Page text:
August 12, 2015
Consortium News
By John V. Whitbeck

Israeli Prime Minister Netanyahu has instructed the U.S. Congress to reject an international agreement constraining Iran’s nuclear program and to humiliate the sitting U.S. president, thus testing where the primary allegiance of most members of Congress lies, with the U.S. or Israel, writes John V. Whitbeck.

The choice facing members of the U.S. Congress in September’s “disapproval” votes could scarcely be clearer and has little to do with the merits of the international agreement reached on July 14 with respect to Iran’s nuclear program.

Whether one believes that there was a genuine risk of Iran attacking Israel with a nuclear weapon or, more sensibly, that there was a genuine risk of Israel attacking Iran with conventional or nuclear weapons (the real and only rational reason for the mobilization of the European Union, the five permanent members of the UN Security Council and Germany on this issue), the “Joint Comprehensive Plan of Action” reached in Vienna should vastly reduce the risk of a catastrophic war involving Iran and Israel.


Sen. Chuck Schumer, D-New York.

Since this diplomatic agreement is obviously good news for the world, the UN Security Council has unanimously approved it and only one of the UN’s 193 member states, Israel, is currently opposed to it.

The choice before members of Congress is thus a clear and simple one: Do they owe their primary allegiance and loyalty to the United States of America or to Israel?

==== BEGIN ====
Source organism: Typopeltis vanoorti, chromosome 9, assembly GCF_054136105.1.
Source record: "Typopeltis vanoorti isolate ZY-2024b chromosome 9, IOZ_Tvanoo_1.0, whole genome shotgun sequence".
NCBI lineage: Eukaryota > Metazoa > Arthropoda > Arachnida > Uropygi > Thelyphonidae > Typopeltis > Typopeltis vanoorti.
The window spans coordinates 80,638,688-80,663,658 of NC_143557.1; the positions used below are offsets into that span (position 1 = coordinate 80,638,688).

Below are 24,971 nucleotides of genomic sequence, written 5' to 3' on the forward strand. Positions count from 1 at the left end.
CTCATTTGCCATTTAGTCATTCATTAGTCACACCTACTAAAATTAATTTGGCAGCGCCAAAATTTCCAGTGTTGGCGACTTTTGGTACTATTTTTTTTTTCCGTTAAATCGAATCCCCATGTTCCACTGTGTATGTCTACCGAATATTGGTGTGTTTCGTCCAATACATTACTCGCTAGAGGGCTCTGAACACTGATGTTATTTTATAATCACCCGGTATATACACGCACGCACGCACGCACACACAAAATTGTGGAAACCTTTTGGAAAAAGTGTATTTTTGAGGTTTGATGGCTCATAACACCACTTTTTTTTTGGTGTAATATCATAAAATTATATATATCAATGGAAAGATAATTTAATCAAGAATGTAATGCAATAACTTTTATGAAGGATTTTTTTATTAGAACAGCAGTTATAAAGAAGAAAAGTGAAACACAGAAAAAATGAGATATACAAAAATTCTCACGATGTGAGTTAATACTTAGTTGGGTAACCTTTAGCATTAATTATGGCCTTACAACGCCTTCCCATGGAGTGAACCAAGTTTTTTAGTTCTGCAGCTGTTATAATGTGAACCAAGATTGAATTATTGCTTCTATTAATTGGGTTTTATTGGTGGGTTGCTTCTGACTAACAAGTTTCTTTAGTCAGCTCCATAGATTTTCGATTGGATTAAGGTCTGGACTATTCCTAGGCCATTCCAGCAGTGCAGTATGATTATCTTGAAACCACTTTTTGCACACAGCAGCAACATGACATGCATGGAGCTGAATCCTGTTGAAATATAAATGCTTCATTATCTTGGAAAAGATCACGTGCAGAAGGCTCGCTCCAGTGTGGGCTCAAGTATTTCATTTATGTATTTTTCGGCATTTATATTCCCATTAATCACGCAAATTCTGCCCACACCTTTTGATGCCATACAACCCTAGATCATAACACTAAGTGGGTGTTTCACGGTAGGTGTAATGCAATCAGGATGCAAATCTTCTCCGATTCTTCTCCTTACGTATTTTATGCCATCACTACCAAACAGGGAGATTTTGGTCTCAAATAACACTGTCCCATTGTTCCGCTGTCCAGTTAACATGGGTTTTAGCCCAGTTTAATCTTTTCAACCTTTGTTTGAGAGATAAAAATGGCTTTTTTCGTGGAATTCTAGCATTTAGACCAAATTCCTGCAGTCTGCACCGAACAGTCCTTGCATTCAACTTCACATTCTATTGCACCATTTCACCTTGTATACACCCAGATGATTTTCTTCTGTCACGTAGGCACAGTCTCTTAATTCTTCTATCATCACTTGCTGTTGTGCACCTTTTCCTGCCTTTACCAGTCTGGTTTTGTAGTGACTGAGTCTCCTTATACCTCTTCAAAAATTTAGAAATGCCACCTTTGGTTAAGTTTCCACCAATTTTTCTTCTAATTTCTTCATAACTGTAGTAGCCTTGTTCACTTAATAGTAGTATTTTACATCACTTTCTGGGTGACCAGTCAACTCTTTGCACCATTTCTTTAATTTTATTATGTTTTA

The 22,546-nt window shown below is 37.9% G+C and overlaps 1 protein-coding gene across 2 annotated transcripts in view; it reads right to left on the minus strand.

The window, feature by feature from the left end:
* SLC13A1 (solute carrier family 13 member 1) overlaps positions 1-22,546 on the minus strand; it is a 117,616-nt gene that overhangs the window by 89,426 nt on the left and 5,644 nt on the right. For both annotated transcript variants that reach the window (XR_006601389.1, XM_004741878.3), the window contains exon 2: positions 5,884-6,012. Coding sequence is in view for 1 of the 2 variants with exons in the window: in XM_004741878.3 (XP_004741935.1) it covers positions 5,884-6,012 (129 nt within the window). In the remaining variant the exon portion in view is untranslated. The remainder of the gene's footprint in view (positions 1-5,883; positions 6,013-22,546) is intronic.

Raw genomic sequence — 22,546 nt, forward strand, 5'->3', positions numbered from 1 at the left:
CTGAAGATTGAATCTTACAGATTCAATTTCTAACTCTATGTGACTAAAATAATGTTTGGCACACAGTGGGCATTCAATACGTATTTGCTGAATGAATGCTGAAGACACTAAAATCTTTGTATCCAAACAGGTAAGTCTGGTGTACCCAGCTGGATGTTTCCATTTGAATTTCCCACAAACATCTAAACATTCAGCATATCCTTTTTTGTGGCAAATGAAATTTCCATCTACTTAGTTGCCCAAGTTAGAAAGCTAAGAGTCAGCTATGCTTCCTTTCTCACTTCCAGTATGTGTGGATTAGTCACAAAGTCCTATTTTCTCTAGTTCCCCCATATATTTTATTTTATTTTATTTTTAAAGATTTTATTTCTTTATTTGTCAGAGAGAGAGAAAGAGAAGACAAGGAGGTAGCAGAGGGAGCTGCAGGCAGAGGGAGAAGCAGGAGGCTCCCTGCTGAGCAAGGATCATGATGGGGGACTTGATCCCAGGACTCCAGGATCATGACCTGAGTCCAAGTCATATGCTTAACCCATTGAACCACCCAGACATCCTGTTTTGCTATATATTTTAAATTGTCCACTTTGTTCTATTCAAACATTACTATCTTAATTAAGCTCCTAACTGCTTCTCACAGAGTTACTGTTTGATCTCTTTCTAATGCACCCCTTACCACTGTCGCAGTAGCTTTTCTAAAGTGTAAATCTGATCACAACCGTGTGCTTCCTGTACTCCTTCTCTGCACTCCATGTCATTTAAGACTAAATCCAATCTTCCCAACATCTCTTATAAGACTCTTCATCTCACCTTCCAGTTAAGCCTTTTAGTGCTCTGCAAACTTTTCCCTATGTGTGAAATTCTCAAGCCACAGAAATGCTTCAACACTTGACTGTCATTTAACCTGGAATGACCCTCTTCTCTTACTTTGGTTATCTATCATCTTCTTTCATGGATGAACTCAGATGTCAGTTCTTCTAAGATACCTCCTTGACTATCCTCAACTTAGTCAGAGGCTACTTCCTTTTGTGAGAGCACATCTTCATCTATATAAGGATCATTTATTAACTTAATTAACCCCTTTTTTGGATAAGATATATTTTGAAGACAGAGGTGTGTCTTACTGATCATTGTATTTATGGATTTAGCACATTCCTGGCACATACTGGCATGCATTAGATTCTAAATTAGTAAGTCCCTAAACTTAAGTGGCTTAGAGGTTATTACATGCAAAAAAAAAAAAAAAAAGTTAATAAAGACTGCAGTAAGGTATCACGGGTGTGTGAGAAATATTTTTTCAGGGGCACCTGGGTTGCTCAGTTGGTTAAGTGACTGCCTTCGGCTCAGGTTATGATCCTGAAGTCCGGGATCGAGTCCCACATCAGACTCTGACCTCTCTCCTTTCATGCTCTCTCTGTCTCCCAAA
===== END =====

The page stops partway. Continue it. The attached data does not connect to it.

The great majority of members of Congress have traditionally seen less personal career risk in favoring Israeli desires over American interests than in favoring American interests over Israeli desires. There has been good empirical evidence to support this self-serving calculation. Several prominent and patriotic American politicians have lost their reelection bids as a result of the perception that they put American interests ahead of Israeli desires, and it has become a truism in American politics that “no one has ever lost an election for being too pro-Israel.”

However, the choice facing members of Congress has never been so clear-cut and consequential as in the imminent “disapproval” votes on the Iran nuclear agreement.

Since this diplomatic agreement is obviously good news for the world, the UN Security Council has unanimously approved it and only one of the UN’s 193 member states, Israel, is currently opposed to it.

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